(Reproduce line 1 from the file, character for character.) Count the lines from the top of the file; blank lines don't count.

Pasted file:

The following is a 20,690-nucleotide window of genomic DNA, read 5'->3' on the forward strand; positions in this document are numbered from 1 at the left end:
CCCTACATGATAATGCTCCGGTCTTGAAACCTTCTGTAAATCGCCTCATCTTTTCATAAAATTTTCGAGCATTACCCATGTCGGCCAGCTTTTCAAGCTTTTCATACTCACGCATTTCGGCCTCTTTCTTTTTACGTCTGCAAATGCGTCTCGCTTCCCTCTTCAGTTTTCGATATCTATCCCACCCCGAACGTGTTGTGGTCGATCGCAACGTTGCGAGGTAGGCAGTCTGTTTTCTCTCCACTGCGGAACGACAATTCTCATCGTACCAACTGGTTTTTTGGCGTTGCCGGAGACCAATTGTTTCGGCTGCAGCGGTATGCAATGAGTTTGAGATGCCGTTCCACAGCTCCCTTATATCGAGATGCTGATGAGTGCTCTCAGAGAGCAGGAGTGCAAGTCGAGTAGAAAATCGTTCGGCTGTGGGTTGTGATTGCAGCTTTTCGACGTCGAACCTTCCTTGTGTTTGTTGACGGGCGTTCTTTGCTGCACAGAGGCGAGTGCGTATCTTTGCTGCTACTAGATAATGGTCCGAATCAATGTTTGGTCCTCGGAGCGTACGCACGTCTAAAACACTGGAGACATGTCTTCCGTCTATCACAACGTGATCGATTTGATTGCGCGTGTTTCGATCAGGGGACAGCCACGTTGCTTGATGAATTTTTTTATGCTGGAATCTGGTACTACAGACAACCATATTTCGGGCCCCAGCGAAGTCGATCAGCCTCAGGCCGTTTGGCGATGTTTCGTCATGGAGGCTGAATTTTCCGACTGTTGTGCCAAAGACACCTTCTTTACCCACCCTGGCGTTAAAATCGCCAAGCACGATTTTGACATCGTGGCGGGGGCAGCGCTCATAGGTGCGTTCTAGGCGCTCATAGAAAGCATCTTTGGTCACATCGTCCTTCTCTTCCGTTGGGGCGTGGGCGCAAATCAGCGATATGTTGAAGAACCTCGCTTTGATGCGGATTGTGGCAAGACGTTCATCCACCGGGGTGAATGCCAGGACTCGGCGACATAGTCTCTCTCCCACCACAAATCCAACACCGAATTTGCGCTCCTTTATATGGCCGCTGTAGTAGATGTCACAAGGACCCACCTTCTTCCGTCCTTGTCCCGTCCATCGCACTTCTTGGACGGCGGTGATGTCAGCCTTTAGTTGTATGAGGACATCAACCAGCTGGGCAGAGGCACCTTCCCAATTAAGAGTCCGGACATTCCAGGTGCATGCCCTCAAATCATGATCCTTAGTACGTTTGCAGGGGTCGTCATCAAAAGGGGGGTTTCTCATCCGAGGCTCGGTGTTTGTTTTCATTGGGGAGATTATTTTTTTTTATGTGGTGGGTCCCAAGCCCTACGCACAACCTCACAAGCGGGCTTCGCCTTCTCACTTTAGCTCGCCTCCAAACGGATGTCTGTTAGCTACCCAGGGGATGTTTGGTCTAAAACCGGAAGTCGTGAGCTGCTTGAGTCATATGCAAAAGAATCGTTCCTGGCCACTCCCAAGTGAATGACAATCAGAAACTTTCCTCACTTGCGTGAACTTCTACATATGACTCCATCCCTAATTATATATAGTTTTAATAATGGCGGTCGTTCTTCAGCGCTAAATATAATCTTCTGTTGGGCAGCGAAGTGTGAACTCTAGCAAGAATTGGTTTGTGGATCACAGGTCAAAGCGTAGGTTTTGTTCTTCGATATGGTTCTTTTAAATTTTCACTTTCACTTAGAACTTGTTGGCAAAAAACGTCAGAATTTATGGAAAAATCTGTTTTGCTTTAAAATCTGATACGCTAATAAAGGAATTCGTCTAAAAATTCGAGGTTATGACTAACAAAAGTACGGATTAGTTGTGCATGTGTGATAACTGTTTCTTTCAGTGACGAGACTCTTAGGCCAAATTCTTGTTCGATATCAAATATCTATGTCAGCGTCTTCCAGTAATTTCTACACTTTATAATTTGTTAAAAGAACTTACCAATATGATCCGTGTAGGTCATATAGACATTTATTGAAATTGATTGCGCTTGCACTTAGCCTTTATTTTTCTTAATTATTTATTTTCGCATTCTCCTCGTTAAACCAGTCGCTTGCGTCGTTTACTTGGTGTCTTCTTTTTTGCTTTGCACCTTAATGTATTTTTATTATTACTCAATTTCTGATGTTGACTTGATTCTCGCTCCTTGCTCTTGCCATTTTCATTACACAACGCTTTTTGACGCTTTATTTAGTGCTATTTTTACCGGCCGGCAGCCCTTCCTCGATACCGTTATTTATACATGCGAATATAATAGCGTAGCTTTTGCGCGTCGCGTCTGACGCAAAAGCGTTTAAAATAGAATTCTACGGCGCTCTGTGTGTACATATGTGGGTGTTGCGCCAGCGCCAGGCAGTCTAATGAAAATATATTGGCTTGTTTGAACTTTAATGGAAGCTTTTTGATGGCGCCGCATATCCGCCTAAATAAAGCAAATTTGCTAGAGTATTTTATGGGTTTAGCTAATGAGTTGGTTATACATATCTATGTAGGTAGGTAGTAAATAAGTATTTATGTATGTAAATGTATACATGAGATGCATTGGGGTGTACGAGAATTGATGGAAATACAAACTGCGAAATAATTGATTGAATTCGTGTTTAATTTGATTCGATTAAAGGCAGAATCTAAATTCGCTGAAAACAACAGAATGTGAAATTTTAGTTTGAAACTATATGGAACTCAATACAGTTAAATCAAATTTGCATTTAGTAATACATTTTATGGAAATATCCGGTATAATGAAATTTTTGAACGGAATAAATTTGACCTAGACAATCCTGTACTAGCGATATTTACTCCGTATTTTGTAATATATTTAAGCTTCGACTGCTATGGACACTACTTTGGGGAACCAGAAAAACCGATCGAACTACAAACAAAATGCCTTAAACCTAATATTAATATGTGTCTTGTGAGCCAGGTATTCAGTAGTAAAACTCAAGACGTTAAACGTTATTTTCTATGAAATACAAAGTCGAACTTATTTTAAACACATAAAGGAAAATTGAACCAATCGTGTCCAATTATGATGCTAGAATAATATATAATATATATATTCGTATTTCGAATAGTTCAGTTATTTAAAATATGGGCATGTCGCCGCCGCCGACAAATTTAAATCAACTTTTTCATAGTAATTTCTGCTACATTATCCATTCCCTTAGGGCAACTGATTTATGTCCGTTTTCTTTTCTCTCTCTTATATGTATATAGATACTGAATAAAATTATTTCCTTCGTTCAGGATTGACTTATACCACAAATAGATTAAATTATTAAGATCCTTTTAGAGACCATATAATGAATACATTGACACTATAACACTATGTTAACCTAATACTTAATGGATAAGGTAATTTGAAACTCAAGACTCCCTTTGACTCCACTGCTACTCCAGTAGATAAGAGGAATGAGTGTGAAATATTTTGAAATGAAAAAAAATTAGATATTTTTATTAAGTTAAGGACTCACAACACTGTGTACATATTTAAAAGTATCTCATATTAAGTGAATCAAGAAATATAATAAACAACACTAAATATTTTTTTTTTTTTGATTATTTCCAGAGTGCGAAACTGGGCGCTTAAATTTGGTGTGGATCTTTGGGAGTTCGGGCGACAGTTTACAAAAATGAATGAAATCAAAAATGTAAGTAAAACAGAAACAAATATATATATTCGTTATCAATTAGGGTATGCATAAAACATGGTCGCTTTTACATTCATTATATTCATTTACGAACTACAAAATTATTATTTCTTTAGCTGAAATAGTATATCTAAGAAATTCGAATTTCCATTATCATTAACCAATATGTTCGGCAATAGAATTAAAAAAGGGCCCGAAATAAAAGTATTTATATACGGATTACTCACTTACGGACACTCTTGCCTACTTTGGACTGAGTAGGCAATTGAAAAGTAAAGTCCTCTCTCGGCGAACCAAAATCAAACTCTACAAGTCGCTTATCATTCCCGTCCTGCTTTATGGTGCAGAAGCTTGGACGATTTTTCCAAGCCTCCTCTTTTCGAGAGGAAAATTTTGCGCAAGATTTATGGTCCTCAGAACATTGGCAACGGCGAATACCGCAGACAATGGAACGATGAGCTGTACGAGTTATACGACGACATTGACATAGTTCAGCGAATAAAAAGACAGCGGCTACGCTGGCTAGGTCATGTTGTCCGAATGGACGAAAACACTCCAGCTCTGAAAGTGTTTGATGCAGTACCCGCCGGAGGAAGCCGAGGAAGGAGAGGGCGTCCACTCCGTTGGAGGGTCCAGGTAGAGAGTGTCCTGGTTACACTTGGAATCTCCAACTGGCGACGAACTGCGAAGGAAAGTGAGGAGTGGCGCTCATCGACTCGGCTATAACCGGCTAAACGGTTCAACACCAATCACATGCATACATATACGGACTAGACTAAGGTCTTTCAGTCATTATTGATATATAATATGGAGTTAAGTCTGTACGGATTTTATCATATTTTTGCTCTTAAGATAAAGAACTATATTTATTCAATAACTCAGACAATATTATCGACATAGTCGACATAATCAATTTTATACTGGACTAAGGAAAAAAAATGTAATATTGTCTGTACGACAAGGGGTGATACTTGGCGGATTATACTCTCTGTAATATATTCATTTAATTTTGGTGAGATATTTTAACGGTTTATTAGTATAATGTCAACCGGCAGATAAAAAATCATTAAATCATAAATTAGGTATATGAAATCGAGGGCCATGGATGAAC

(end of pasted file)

The following is a 20,690-nucleotide window of genomic DNA, read 5'->3' on the forward strand; positions in this document are numbered from 1 at the left end: